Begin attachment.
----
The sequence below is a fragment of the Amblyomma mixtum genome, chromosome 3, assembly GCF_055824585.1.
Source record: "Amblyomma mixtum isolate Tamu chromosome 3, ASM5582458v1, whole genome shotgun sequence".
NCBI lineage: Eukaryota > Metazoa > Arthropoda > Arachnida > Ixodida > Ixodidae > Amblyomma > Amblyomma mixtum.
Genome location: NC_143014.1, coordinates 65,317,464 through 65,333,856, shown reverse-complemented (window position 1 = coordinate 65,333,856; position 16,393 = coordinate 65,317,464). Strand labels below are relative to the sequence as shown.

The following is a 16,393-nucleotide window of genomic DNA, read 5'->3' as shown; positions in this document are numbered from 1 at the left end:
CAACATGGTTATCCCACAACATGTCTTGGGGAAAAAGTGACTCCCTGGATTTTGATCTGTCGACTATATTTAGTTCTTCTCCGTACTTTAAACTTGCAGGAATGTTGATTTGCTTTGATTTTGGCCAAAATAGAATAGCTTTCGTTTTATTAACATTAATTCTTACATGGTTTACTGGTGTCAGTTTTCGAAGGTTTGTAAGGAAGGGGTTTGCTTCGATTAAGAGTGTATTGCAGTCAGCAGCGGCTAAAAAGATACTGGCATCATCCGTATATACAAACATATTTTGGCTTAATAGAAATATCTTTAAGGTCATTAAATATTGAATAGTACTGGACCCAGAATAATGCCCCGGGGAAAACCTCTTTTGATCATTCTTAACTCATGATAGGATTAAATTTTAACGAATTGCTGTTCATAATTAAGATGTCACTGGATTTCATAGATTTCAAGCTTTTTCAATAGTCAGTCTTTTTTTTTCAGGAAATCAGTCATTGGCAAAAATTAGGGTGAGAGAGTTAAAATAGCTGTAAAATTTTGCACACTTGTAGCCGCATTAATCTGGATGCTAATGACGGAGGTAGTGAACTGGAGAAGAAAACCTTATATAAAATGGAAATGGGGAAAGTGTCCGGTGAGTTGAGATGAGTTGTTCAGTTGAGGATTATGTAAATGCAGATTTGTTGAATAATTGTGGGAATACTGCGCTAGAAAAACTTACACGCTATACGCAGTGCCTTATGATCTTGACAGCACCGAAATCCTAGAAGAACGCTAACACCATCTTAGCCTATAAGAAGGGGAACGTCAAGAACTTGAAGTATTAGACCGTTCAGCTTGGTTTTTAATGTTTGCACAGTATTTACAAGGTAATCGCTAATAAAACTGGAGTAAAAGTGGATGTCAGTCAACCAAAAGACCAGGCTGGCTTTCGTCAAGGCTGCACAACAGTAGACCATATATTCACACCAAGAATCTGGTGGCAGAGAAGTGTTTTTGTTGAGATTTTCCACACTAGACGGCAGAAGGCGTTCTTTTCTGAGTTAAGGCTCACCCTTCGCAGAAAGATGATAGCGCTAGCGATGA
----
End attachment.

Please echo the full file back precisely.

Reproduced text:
The sequence below is a fragment of the Amblyomma mixtum genome, chromosome 3, assembly GCF_055824585.1.
Source record: "Amblyomma mixtum isolate Tamu chromosome 3, ASM5582458v1, whole genome shotgun sequence".
NCBI lineage: Eukaryota > Metazoa > Arthropoda > Arachnida > Ixodida > Ixodidae > Amblyomma > Amblyomma mixtum.
Genome location: NC_143014.1, coordinates 65,317,464 through 65,333,856, shown reverse-complemented (window position 1 = coordinate 65,333,856; position 16,393 = coordinate 65,317,464). Strand labels below are relative to the sequence as shown.

The following is a 16,393-nucleotide window of genomic DNA, read 5'->3' as shown; positions in this document are numbered from 1 at the left end:
CAACATGGTTATCCCACAACATGTCTTGGGGAAAAAGTGACTCCCTGGATTTTGATCTGTCGACTATATTTAGTTCTTCTCCGTACTTTAAACTTGCAGGAATGTTGATTTGCTTTGATTTTGGCCAAAATAGAATAGCTTTCGTTTTATTAACATTAATTCTTACATGGTTTACTGGTGTCAGTTTTCGAAGGTTTGTAAGGAAGGGGTTTGCTTCGATTAAGAGTGTATTGCAGTCAGCAGCGGCTAAAAAGATACTGGCATCATCCGTATATACAAACATATTTTGGCTTAATAGAAATATCTTTAAGGTCATTAAATATTGAATAGTACTGGACCCAGAATAATGCCCCGGGGAAAACCTCTTTTGATCATTCTTAACTCATGATAGGATTAAATTTTAACGAATTGCTGTTCATAATTAAGATGTCACTGGATTTCATAGATTTCAAGCTTTTTCAATAGTCAGTCTTTTTTTTTCAGGAAATCAGTCATTGGCAAAAATTAGGGTGAGAGAGTTAAAATAGCTGTAAAATTTTGCACACTTGTAGCCGCATTAATCTGGATGCTAATGACGGAGGTAGTGAACTGGAGAAGAAAACCTTATATAAAATGGAAATGGGGAAAGTGTCCGGTGAGTTGAGATGAGTTGTTCAGTTGAGGATTATGTAAATGCAGATTTGTTGAATAATTGTGGGAATACTGCGCTAGAAAAACTTACACGCTATACGCAGTGCCTTATGATCTTGACAGCACCGAAATCCTAGAAGAACGCTAACACCATCTTAGCCTATAAGAAGGGGAACGTCAAGAACTTGAAGTATTAGACCGTTCAGCTTGGTTTTTAATGTTTGCACAGTATTTACAAGGTAATCGCTAATAAAACTGGAGTAAAAGTGGATGTCAGTCAACCAAAAGACCAGGCTGGCTTTCGTCAAGGCTGCACAACAGTAGACCATATATTCACACCAAGAATCTGGTGGCAGAGAAGTGTTTTTGTTGAGATTTTCCACACTAGACGGCAGAAGGCGTTCTTTTCTGAGTTAAGGCTCACCCTTCGCAGAAAGATGATAGCGCTAGCGATGA